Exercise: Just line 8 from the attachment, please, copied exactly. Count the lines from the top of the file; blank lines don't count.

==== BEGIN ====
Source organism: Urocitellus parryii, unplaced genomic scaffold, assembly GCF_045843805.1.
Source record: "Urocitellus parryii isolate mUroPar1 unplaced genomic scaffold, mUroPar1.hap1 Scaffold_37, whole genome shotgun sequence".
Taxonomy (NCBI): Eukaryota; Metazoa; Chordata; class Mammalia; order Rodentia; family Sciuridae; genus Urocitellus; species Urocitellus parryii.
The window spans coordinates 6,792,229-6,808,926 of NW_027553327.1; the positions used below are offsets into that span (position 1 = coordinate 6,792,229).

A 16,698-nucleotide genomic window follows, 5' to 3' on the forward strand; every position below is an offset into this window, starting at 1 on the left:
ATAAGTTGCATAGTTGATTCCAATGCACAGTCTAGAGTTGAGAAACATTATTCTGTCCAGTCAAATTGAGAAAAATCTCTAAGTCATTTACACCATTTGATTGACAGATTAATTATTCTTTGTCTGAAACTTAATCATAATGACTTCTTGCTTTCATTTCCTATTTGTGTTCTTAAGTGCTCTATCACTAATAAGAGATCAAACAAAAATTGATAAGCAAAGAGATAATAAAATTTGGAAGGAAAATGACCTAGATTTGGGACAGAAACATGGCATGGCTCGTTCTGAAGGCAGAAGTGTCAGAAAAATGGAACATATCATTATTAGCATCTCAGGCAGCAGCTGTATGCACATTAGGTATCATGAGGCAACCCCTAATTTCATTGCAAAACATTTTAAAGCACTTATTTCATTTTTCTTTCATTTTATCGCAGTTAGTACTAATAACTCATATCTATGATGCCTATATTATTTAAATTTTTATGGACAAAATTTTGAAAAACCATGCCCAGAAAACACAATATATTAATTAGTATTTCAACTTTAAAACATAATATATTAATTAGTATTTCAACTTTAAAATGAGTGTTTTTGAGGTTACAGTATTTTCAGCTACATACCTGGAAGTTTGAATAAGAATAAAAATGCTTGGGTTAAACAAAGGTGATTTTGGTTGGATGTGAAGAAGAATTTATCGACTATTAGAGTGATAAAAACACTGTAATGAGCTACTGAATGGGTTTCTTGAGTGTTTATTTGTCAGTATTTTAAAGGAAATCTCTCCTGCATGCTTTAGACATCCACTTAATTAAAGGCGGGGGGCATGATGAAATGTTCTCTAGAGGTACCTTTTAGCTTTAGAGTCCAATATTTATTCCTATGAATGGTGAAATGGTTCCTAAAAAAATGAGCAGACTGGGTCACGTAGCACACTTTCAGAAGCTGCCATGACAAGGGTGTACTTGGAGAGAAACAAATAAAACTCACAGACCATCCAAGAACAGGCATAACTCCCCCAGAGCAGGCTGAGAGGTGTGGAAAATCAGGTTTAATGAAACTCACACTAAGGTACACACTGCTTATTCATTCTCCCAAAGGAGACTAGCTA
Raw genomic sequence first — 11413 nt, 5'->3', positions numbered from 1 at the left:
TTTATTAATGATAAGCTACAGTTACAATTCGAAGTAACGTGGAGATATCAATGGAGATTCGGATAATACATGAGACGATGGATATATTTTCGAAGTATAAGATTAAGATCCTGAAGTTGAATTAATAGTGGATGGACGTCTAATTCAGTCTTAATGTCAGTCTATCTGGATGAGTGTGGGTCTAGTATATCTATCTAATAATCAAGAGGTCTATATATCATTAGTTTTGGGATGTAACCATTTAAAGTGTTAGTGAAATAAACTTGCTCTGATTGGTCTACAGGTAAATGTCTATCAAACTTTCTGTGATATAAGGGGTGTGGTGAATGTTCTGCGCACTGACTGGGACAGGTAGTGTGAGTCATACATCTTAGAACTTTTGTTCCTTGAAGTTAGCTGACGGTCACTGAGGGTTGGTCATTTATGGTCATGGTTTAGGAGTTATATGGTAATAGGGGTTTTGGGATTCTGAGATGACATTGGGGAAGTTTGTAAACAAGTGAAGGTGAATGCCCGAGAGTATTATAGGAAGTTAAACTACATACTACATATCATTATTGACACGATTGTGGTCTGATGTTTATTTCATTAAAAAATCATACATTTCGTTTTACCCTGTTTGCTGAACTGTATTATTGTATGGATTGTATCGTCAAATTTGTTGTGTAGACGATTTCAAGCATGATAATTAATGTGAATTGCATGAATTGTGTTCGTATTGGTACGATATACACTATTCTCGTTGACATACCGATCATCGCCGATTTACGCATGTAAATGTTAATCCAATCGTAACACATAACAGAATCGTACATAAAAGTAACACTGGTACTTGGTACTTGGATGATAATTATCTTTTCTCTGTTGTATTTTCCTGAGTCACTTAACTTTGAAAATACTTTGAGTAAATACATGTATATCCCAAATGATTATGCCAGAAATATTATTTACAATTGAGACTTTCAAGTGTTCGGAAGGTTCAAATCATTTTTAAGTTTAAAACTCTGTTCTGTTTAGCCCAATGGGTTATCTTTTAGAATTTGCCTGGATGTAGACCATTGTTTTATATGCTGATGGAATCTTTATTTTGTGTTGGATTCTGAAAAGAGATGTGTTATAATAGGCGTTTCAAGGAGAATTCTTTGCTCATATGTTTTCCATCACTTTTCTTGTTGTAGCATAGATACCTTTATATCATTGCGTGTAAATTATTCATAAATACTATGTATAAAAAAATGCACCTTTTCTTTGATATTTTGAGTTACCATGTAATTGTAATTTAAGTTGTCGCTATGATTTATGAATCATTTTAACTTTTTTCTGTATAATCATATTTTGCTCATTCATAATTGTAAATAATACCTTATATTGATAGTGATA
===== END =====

TTTATTAATGATAAGCTACAGTTACAATTCGAAGTAACGTGGAGATATCAATGGAGATTCGGATAATACATGAGACGATGGATATATTTTCGAAGTATAAGATTAAGATCCTGAAGTTGAATTAATAGTGGATGGACGTCTAATTCAGTCTTAATGTCAGTCTATCTGGATGAGTGTGGGTCTAGTATATCTATCTAATAATCAAGAGGTCTATATATCATTAGTTTTGGGATGTAACCATTTAAAGTGTTAGTGAAATAAACTTGCTCTGATTGGTCTACAGGTAAATGTCTATCAAACTTTCTGTGATATAAGGGGTGTGGTGAATGTTCTGCGCACTGACTGGGACAGGTAGTGTGAGTCATACATCTTAGAACTTTTGTTCCTTGAAGTTAGCTGACGGTCACTGAGGGTTGGTCATTTATGGTCATGGTTTAGGAGTTATATGGTAATAGGGGTTTTGGGATTCTGAGATGACATTGGGGAAGTTTGTAAACAAGTGAAGGTGAATGCCCGAGAGTATTATAGGAAGTTAAACTACATACTACATATCATTATTGACACGATTGTGGTCTGATGTTTATTTCATTAAAAAATCATACATTTCGTTTTACCCTGTTTGCTGAACTGTATTATTGTATGGATTGTATCGTCAAATTTGTTGTGTAGACGATTTCAAGCATGATAATTAATGTGAATTGCATGAATTGTGTTCGTATTGGTACGATATACACTATTCTCGTTGACATACCGATCATCGCCGATTTACGCATGTAAATGTTAATCCAATCGTAACACATAACAGAATCGTACATAAAAGTAACACTGGTACTTGGTACTTGGATGATAATTATCTTTTCTCTGTTGTATTTTCCTGAGTCACTTAACTTTGAAAATACTTTGAGTAAATACATGTATATCCCAAATGATTATGCCAGAAATATTATTTACAATTGAGACTTTCAAGTGTTCGGAAGGTTCAAATCATTTTTAAGTTTAAAACTCTGTTCTGTTTAGCCCAATGGGTTATCTTTTAGAATTTGCCTGGATGTAGACCATTGTTTTATATGCTGATGGAATCTTTATTTTGTGTTGGATTCTGAAAAGAGATGTGTTATAATAGGCGTTTCAAGGAGAATTCTTTGCTCATATGTTTTCCATCACTTTTCTTGTTGTAGCATAGATACCTTTATATCATTGCGTGTAAATTATTCATAAATACTATGTATAAAAAAATGCACCTTTTCTTTGATATTTTGAGTTACCATGTAATTGTAATTTAAGTTGTCGCTATGATTTATGAATCATTTTAACTTTTTTCTGTATAATCATATTTTGCTCATTCATAATTGTAAATAATACCTTATATTGATAGTGATA